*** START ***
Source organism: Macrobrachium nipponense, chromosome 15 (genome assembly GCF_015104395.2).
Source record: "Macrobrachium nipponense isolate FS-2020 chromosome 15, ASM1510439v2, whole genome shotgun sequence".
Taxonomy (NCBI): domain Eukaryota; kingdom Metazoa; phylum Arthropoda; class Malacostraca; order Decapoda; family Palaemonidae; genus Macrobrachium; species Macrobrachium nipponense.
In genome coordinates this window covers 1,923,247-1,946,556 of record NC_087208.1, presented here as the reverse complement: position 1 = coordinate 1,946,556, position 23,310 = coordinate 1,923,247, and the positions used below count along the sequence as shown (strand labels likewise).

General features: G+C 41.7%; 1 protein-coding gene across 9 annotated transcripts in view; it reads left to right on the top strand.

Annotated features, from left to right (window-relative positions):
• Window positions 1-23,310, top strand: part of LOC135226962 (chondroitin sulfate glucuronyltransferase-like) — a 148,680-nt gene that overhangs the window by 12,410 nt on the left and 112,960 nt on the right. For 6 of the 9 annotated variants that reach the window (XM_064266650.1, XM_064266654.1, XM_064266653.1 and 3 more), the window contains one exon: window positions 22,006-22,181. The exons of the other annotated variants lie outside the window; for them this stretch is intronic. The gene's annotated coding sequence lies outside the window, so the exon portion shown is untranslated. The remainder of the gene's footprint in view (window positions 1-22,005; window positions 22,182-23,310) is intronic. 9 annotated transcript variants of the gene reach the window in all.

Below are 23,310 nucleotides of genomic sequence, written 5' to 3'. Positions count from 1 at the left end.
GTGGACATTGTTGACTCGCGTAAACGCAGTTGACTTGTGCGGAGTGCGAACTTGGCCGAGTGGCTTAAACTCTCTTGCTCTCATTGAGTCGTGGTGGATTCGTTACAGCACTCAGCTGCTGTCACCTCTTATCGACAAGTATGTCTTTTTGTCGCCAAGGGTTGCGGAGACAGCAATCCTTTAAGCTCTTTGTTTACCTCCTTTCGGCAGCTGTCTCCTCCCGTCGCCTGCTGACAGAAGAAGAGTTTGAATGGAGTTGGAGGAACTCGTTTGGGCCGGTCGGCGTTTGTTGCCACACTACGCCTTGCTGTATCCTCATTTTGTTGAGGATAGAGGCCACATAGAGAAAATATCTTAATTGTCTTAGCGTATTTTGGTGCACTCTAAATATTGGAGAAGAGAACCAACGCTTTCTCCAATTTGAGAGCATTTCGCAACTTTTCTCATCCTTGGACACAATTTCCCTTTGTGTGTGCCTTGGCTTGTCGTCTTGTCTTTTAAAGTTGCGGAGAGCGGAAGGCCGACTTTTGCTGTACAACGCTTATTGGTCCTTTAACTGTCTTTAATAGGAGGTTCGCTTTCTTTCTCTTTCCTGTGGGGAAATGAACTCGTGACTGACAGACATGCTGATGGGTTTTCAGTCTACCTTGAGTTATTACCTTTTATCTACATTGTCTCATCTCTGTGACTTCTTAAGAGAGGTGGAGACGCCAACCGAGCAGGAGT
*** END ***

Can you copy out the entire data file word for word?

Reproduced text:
Source organism: Macrobrachium nipponense, chromosome 15 (genome assembly GCF_015104395.2).
Source record: "Macrobrachium nipponense isolate FS-2020 chromosome 15, ASM1510439v2, whole genome shotgun sequence".
Taxonomy (NCBI): domain Eukaryota; kingdom Metazoa; phylum Arthropoda; class Malacostraca; order Decapoda; family Palaemonidae; genus Macrobrachium; species Macrobrachium nipponense.
In genome coordinates this window covers 1,923,247-1,946,556 of record NC_087208.1, presented here as the reverse complement: position 1 = coordinate 1,946,556, position 23,310 = coordinate 1,923,247, and the positions used below count along the sequence as shown (strand labels likewise).

General features: G+C 41.7%; 1 protein-coding gene across 9 annotated transcripts in view; it reads left to right on the top strand.

Annotated features, from left to right (window-relative positions):
• Window positions 1-23,310, top strand: part of LOC135226962 (chondroitin sulfate glucuronyltransferase-like) — a 148,680-nt gene that overhangs the window by 12,410 nt on the left and 112,960 nt on the right. For 6 of the 9 annotated variants that reach the window (XM_064266650.1, XM_064266654.1, XM_064266653.1 and 3 more), the window contains one exon: window positions 22,006-22,181. The exons of the other annotated variants lie outside the window; for them this stretch is intronic. The gene's annotated coding sequence lies outside the window, so the exon portion shown is untranslated. The remainder of the gene's footprint in view (window positions 1-22,005; window positions 22,182-23,310) is intronic. 9 annotated transcript variants of the gene reach the window in all.

Below are 23,310 nucleotides of genomic sequence, written 5' to 3'. Positions count from 1 at the left end.
GTGGACATTGTTGACTCGCGTAAACGCAGTTGACTTGTGCGGAGTGCGAACTTGGCCGAGTGGCTTAAACTCTCTTGCTCTCATTGAGTCGTGGTGGATTCGTTACAGCACTCAGCTGCTGTCACCTCTTATCGACAAGTATGTCTTTTTGTCGCCAAGGGTTGCGGAGACAGCAATCCTTTAAGCTCTTTGTTTACCTCCTTTCGGCAGCTGTCTCCTCCCGTCGCCTGCTGACAGAAGAAGAGTTTGAATGGAGTTGGAGGAACTCGTTTGGGCCGGTCGGCGTTTGTTGCCACACTACGCCTTGCTGTATCCTCATTTTGTTGAGGATAGAGGCCACATAGAGAAAATATCTTAATTGTCTTAGCGTATTTTGGTGCACTCTAAATATTGGAGAAGAGAACCAACGCTTTCTCCAATTTGAGAGCATTTCGCAACTTTTCTCATCCTTGGACACAATTTCCCTTTGTGTGTGCCTTGGCTTGTCGTCTTGTCTTTTAAAGTTGCGGAGAGCGGAAGGCCGACTTTTGCTGTACAACGCTTATTGGTCCTTTAACTGTCTTTAATAGGAGGTTCGCTTTCTTTCTCTTTCCTGTGGGGAAATGAACTCGTGACTGACAGACATGCTGATGGGTTTTCAGTCTACCTTGAGTTATTACCTTTTATCTACATTGTCTCATCTCTGTGACTTCTTAAGAGAGGTGGAGACGCCAACCGAGCAGGAGT